Most of the pre-pandemic Inventory Management strategies were centred around improving inventory turnover, keeping inventory levels as low as possible, and reducing the amount of cash tied up in inventory. The backbone of all long-standing philosophies such as Just-In-Time, Lean manufacturing, and Kanbans were all designed around minimizing the amount of inventory on hand in any Supply Chain.
But it took a global pandemic to turn all of those paradigms and approaches on their heads. Systems and processes designed to minimize inventory levels proved to be inadequate to withstand the unprecedented disruptions in both supply and demand that the pandemic would instigate. Look no further than the fact that we ran out of toilet paper, of all things.
Before things start to getting back to “normal”, it’s important to ponder whether these low inventory business models should be continued, adjusted, or even abandoned as we look to the future of inventory management. What should our post pandemic inventory priorities be?
Pre Pandemic Inventory Management Priorities
Throughout my career I have had many experiences with managing inventory. Regardless of the situation, the company, or the industry, the fundamental objectives in inventory management were to:
- Always have the right inventory on hand
- Never run out of inventory and minimize (and mitigate) materials shortages
- Achieve the highest possible turnover results
- Keep overall inventory levels (and in turn storage requirements and cash demands) down
Overarching programs shaping inventory levels and turnover performance were predominant. Lean management viewed inventory and storage as a “waste”. Just-In-Time delivery meant that inventory was to be brought in consistent with actual demand, and only when actually needed. ABC inventory classification and ordering, minimum order quantities, economic order quantities, drop shipping, order lead times and replenishment lead times, safety stocks, cross docking, and vendor managed inventories are some of the most widely used techniques to effect inventory levels and performance.
Regardless of how well, or how poorly, inventory management optimization programs are put in place, these priorities are always consistent and seldom change. Underlying all of these philosophies is the drive to keep inventory levels low.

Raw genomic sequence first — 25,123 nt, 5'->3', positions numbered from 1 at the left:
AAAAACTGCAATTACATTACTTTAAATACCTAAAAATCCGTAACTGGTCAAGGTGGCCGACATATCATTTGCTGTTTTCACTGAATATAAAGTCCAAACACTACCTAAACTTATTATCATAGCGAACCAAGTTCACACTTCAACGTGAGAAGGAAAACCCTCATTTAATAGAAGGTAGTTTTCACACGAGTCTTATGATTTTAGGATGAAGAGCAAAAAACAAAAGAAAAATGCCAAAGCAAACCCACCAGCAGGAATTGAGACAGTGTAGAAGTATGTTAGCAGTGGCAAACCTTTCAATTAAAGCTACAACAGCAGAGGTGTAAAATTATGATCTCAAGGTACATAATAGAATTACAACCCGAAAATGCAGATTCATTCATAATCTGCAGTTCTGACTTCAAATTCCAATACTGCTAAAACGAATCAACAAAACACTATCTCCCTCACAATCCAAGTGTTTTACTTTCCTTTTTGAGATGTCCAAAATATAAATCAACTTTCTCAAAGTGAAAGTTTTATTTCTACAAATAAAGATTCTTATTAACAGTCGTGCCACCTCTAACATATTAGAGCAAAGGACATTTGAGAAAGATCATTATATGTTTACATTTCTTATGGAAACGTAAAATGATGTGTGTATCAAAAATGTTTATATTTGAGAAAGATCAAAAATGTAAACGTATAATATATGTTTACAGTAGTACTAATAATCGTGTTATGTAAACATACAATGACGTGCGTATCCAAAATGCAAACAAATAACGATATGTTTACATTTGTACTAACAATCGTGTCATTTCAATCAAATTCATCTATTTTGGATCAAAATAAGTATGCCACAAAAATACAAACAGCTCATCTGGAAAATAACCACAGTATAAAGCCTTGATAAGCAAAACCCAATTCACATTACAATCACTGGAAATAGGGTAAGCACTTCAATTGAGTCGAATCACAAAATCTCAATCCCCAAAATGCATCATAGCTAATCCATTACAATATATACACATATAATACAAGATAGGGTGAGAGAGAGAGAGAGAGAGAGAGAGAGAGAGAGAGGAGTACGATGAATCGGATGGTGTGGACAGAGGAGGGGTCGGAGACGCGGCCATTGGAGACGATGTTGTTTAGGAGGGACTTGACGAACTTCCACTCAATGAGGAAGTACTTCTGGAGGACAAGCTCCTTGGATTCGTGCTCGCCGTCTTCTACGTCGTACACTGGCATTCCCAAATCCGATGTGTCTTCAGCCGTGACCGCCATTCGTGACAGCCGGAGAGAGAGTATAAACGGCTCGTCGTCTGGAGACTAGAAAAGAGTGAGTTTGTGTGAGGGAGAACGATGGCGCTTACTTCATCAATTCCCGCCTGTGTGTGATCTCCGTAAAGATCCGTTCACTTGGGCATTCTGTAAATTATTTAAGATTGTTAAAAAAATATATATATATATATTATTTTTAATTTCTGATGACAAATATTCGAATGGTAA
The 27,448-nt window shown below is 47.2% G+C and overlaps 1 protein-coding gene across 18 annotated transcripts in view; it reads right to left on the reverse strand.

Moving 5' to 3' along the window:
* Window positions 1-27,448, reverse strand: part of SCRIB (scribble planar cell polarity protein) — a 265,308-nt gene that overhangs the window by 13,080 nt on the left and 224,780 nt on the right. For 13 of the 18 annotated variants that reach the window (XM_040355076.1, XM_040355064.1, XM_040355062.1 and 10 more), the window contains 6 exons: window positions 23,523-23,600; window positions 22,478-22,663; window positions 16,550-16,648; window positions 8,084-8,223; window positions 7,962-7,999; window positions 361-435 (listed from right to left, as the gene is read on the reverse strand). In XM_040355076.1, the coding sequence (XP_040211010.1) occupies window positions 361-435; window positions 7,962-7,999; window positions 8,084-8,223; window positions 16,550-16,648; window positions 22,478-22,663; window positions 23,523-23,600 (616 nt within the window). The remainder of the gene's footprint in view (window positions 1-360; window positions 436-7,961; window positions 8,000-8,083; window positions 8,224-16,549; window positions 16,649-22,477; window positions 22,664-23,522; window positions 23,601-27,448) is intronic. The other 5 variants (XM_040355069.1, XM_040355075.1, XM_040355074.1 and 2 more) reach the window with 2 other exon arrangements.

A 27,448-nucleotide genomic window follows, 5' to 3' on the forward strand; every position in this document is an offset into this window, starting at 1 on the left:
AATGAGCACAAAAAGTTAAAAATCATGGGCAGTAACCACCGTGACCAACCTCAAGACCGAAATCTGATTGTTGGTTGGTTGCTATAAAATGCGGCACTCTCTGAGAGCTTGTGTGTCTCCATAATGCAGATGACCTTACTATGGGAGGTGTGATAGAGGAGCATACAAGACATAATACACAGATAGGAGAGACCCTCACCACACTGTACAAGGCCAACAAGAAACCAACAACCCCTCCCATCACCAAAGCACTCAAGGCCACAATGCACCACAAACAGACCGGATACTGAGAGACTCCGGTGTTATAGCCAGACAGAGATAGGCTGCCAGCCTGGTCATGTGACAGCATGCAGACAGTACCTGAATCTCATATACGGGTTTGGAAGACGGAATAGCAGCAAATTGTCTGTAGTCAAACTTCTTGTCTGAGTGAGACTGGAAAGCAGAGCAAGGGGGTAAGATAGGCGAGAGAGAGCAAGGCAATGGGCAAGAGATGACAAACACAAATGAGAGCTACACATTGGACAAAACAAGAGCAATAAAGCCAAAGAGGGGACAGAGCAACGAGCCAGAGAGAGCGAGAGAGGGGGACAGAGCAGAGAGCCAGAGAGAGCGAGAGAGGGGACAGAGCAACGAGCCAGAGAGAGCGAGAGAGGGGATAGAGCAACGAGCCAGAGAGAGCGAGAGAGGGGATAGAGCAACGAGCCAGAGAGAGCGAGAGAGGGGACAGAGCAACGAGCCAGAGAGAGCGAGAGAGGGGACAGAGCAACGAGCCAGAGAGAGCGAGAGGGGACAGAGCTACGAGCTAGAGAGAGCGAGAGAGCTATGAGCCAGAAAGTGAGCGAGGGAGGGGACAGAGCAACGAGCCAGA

Inventory Management Headwinds
Despite whatever metrics, business processes, resources, systems, relationships, and contingencies you may have in place, achieving your overall inventory performance objectives is far from easy. There are so many different influencers on inventory, and so many variables at play, that keeping the appropriate levels of inventory on hand is a herculean feat. All of these influences create an enormous juggling act challenge for Supply Chain professionals.
The day to day pressures, internal forces, and external dynamics conspire to make you short of the right inventory, overstocked with the wrong inventory, consuming too much cash, using too much storage space, and not having the inventory you need on time.
These pressures are real and often not within your control:
- Customer demand and forecast fluctuations (often with lead time)
- Design and engineering changes
- Supply delays (raw material shortages, quality problems, delivery delays)
- Cycle counting discrepancies including theft, spoilage and other losses
- Disaster and weather related disruptions in supply lines
- Manufacturing and distribution processing and capacity issues
- Unoptimized, conflicting or inaccurate parameters
- Warehouse processing and storage issues
- Erroneous data and communication errors
- Lack of visibility
- Poor or ineffective employee training and education